“Happy Pongal!” was the greeting of my first day in India. Pongal is a 4-day holiday, celebrating the harvest, family life, and cows—a holiday that may be similar to the American traditions of Thanksgiving. Each day has a special focus and today it was on family unity. Upon arrival to my apartment, I participated in a Pongal meal with my landlady and her family. The traditional Pongal meal on this day consists of seven vegetables served on a banana leaf. Each vegetable symbolizes unity or the connection within families. The vegetable could be connected by a vine (e.g. squash, pumpkin, zucchini). It could also be a root vegetable (e.g. sweet potato, beet), symbolizing family roots. I love celebrating holidays with food that is symbolic of cultural values. However, it makes me wonder why we eat turkey at Thanksgiving. What’s the symbolism there?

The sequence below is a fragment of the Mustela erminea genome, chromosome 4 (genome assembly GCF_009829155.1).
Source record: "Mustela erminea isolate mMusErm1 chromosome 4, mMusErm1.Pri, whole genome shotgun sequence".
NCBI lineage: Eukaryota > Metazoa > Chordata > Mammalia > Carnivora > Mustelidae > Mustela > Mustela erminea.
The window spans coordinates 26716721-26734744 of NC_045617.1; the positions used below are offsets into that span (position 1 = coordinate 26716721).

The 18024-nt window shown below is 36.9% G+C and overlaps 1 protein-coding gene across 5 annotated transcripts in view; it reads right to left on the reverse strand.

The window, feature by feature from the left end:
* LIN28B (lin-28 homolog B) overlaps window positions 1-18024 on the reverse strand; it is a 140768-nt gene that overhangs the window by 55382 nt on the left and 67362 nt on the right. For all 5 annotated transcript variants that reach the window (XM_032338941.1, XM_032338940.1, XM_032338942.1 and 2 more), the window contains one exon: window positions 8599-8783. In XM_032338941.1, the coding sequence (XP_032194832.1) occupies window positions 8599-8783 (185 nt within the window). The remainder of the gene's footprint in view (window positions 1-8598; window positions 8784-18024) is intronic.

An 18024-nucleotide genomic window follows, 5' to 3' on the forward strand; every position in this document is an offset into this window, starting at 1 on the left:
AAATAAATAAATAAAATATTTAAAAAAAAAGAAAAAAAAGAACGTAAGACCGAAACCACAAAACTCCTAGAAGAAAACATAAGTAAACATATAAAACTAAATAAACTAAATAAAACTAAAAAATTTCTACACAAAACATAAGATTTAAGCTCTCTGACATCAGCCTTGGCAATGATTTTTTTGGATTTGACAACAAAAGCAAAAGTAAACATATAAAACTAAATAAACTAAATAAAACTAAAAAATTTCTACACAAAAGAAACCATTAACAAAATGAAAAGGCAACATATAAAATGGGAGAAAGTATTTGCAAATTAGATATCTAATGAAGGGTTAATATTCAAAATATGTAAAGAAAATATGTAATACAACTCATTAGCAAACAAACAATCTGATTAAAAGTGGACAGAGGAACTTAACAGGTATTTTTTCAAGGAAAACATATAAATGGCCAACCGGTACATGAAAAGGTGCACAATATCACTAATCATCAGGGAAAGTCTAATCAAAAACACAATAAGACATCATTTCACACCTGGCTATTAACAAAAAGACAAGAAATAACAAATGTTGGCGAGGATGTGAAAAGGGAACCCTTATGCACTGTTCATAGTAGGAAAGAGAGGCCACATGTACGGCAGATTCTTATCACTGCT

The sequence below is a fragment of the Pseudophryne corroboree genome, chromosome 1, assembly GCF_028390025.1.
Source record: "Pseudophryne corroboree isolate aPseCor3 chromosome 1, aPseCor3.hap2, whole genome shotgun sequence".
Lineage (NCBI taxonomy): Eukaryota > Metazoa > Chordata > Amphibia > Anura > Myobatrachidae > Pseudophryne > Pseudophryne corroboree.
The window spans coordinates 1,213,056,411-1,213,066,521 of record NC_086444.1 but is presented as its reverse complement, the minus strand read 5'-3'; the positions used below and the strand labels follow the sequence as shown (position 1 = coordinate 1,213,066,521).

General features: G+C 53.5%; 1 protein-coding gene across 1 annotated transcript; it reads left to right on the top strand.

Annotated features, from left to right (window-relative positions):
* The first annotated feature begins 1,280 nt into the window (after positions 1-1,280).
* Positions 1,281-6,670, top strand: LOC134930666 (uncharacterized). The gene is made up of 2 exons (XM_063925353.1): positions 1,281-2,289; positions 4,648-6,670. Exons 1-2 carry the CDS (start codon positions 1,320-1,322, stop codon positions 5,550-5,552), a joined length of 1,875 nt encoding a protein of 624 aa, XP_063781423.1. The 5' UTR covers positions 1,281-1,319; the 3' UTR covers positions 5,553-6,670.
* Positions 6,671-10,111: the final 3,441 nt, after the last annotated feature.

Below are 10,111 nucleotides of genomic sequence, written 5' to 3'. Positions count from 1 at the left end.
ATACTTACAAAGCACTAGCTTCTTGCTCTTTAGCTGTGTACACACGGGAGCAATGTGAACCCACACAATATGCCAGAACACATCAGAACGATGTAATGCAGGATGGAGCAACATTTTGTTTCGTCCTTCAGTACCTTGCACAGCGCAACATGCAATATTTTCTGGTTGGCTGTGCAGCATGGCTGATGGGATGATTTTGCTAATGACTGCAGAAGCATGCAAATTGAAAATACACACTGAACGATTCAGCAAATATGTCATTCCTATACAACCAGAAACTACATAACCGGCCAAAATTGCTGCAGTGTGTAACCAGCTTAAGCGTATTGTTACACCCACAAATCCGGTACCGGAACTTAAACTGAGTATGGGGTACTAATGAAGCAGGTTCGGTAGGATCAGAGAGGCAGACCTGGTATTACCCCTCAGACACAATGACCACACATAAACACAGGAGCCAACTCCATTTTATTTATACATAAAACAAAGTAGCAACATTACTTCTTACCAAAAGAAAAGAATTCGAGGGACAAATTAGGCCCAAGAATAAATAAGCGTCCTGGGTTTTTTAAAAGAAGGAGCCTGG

On previous trips to India, I have celebrated Pongal in rural villages where they cook large pots of rice over a fire (note the pot in the photo above). There is a competition over which pot is going to boil over first. The rice is sweetened with sugar cane and served on a banana leaf. On the Pongal day that celebrates cows, the villagers adorn their cows with garlands or flowers.
Elaborate Pongal kolams can be found at the entrances of houses. These are decorations made with rice flour–colored or white—and are meant to welcome guests into the house.